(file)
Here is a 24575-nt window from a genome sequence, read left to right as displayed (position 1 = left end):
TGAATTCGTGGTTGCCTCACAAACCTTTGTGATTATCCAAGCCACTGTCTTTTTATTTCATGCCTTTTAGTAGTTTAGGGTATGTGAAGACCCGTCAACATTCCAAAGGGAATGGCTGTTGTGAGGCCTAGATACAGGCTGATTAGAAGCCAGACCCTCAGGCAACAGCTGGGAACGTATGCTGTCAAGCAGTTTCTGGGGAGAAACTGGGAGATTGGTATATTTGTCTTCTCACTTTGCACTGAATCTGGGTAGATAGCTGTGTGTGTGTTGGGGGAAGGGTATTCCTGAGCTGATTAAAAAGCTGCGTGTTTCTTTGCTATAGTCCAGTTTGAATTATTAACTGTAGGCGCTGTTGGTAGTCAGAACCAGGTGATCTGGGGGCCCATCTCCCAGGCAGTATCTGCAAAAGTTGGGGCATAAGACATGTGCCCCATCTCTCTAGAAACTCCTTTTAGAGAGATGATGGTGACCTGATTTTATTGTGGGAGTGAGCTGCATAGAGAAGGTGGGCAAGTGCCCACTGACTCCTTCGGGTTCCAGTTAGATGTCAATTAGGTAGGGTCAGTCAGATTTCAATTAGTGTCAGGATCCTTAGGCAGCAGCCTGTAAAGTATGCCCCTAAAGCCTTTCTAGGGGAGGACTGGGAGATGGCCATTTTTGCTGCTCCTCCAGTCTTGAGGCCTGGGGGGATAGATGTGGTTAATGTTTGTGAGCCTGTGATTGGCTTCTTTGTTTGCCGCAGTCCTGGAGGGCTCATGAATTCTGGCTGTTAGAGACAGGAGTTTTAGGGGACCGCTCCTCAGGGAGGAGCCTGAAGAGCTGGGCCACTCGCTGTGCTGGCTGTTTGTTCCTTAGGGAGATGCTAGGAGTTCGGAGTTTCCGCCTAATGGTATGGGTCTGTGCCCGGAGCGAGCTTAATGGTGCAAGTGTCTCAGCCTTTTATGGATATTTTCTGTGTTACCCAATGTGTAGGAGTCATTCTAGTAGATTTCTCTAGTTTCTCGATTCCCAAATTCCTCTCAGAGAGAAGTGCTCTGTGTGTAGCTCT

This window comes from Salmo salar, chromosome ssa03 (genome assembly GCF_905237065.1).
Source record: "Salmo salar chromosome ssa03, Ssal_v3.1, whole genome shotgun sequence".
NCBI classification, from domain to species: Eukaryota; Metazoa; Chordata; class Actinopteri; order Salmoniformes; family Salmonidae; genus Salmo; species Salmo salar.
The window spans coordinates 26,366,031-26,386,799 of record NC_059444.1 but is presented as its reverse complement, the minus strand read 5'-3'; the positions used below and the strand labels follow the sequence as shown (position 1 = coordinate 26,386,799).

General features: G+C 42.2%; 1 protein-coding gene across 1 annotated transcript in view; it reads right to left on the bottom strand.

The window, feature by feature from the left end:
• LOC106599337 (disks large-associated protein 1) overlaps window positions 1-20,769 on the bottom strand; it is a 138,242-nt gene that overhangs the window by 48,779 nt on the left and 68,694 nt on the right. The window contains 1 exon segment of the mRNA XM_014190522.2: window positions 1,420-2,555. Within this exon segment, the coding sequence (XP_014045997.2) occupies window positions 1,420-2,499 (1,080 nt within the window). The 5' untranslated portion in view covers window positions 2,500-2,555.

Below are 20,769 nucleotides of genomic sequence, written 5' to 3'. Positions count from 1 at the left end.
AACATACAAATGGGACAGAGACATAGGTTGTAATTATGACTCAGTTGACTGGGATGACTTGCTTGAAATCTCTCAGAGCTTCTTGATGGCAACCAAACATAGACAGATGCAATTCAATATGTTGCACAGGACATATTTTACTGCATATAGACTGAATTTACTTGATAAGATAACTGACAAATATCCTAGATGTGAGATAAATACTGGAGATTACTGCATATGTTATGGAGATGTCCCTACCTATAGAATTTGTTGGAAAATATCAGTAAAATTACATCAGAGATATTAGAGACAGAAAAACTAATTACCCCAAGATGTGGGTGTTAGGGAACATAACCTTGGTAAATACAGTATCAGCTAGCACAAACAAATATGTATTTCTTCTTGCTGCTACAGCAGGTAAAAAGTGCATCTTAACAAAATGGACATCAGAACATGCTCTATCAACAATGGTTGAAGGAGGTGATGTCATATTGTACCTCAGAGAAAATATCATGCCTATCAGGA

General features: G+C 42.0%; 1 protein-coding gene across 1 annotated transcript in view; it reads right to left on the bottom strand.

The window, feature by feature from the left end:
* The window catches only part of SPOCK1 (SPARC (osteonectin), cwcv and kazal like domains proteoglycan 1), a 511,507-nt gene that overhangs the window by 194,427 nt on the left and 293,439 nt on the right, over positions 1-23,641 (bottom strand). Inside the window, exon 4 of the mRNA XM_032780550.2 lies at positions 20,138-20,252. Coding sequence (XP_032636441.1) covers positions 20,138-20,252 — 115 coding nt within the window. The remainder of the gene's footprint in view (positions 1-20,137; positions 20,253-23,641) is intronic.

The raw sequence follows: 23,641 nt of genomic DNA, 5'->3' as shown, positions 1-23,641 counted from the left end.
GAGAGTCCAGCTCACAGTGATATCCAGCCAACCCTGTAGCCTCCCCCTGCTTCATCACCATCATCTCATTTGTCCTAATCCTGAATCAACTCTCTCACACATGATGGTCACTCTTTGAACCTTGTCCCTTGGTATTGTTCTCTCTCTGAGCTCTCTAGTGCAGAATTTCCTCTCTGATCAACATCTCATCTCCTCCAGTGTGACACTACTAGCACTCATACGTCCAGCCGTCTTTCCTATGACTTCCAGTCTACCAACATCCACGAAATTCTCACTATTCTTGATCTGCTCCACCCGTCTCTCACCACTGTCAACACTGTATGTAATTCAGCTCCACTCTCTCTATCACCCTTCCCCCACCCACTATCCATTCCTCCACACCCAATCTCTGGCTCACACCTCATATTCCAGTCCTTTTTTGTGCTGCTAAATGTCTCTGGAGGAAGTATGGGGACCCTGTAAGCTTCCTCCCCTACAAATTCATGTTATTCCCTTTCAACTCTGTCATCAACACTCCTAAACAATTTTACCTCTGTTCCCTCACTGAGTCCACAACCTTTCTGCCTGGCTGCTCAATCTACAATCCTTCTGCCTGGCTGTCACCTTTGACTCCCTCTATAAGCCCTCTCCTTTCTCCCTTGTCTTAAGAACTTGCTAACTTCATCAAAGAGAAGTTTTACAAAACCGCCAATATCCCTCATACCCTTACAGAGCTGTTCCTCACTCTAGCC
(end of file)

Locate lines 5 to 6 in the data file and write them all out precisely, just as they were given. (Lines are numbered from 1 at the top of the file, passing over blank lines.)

NCBI classification, from domain to species: Eukaryota; Metazoa; Chordata; class Actinopteri; order Salmoniformes; family Salmonidae; genus Salmo; species Salmo salar.
The window spans coordinates 26,366,031-26,386,799 of record NC_059444.1 but is presented as its reverse complement, the minus strand read 5'-3'; the positions used below and the strand labels follow the sequence as shown (position 1 = coordinate 26,386,799).